“I'm a friend of your son's.”
Snyder Cut went back in time and made 'Batman v Superman' a great movie
Five years after its release, the Snyder Cut of 'Justice League' didn't just make 'Batman v Superman' better. It made it great.
The Snyder Cut did more than restore Zack Snyder’s vision for Justice League. It made Batman v Superman: Dawn of Justice a better movie, too.
In the aftermath of Zack Snyder’s Justice League (aka the Snyder Cut), the full scope of Snyder’s DC Extended Universe is starting to become clear. A more “complete” film than the 2017 hack job by Joss Whedon, the Snyder Cut goes a long way in making the weirdest stuff of Batman v Superman easier to grasp — like Ezra Miller’s confusing cameo as Flash.
But beyond that, with Snyder’s entire saga laid out, Batman vs. Superman finally makes sense as the dark and stormy night before the kinder, warmer daybreak that would have been Zack Snyder’s Justice League.
Batman v Superman: Dawn of Justice was released five years ago on March 25, 2016. As Snyder’s sequel to his first DC superhero movie, Man of Steel from 2013, the movie had two jobs. One, introduce a new Batman (Ben Affleck) to the cinematic universe. Two, deliver on a long-awaited showdown that’s been argued everywhere from school playgrounds to Comic-Con.
The movie does both things well but still manages to fail. Despite an $800-plus million box office gross, Dawn of Justice earned a tongue-lashing by critics and audiences who didn’t vibe with Snyder’s dark take on both Superman (Henry Cavill enters the movie slamming a terrorist into a wall) and Batman. (Affleck enters BvS clinging atop a cage of sex-trafficked women and appears over someone’s shoulder like a horror movie demon.)
Especially compared to the crowd-pleasing Marvel Cinematic Universe, there is something about Snyder’s DC films, Batman v Superman especially, that feels hostile to the viewer. In its theatrical form, it’s dark, it’s long (two and a half hours), and because of theatrical restrictions, it tells a story that feels incomplete.
Despite its premise hinging on a clash of two titans, you never really understand why Superman has a problem with Batman. You only get Batman’s paranoid view of an immigrant in blue. It’s a nasty perspective that poisons the entire movie.
Devotion to fandom doesn’t matter here. Even if you know which Frank Miller comic book panels Snyder brings to screen, nothing prepares you to learn Batman brands criminals to let prison justice take over. Or to see Martha Kent (Diane Lane), a comic book icon, gagged in Polaroids that look and feel illegal.
But after the Snyder Cut, popular opinion on the director’s gaze into the DCEU is changing. Slowly but surely, like the shifting of tectonic plates, Snyder’s movies are due for reevaluation, and none more so than Batman v Superman. While I maintain the theatrical cut is cruddy and deserving of its 29 percent on Rotten Tomatoes, Snyder’s more complete “Ultimate Edition” isn’t just a better movie; it’s a great one. And it’s even greater after knowing what Snyder achieves in Justice League.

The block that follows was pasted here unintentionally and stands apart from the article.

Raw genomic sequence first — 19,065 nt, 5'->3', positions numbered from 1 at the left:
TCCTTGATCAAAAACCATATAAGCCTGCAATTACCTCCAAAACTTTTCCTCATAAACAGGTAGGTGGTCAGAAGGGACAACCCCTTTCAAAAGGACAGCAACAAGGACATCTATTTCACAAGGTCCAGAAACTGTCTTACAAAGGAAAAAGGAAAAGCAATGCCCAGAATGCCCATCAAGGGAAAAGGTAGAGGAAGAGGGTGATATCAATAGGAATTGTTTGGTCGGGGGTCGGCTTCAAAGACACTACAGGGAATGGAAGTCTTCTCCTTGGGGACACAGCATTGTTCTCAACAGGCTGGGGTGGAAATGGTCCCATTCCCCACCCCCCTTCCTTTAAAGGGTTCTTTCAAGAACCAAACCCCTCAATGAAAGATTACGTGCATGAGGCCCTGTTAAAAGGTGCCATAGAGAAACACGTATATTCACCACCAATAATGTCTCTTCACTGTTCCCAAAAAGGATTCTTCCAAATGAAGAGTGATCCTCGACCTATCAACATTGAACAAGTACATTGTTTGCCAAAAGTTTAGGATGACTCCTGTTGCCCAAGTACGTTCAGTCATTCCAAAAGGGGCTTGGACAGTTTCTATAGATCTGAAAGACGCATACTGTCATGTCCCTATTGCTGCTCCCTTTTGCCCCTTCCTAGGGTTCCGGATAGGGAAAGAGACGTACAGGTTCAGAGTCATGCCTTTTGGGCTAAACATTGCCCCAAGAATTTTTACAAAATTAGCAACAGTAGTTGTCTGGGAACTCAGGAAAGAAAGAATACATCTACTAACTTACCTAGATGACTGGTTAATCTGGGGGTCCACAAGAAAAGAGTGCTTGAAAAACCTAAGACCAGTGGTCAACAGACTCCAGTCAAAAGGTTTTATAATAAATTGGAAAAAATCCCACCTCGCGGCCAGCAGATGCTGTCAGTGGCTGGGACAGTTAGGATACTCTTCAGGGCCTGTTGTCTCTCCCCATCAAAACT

It’s worth pointing out Snyder had a three-movie plan for the Justice League story. Man of Steel and Batman v Superman were overtures to his three-part concerto, where we’d see Batman and Superman turn on each other again while even more DC heroes crowded the frame.
But Man of Steel, Dawn of Justice, and Justice League form their own trilogy, too. It begins with the arrival of Superman, continues with Superman tested against a dark opposite, and ends with a whole bunch of heroes around him. To that end, Dawn of Justice is necessarily dark. Traditional three-act storytelling dictates the second act’s end as the darkest, lowest point for heroes before they soar high in the finale.
Dawn of Justice is a downer of a movie, sure, but so was Empire Strikes Back. As someone once said, the night is always darkest before the dawn.
Justice League pushes Batman v Superman forward, evolving Snyder’s theme from an exploration of power to one of faith. By the end of BvS, Batman knows he can trust people with power and takes it upon himself to unite them. It’s then that Bruce is overcome with faith.
“He’ll be here Alfred. I know it,” Bruce Wayne says with the tone of a child speaking of Santa Claus on Christmas Eve. What makes him so sure? “Faith, Alfred! Faith.”
There are faults in Batman v Superman. The movie has the worst elements to Snyder’s numbing, cranked-up action (still present in his Justice League). The “Martha” through-line is still absurd. And that there’s a whole half-hour difference between the theatrical cut and the Ultimate Edition reveals that Snyder maybe, just maybe, was never the right person to play in the blockbuster realm. But free from conventional notions such as “runtime limits,” the Snyder Cut doesn’t just prove what Snyder is capable of; it proves what he’s always been able to do.
Batman v Superman: Dawn of Justice is streaming on HBO Max, just like the Snyder Cut.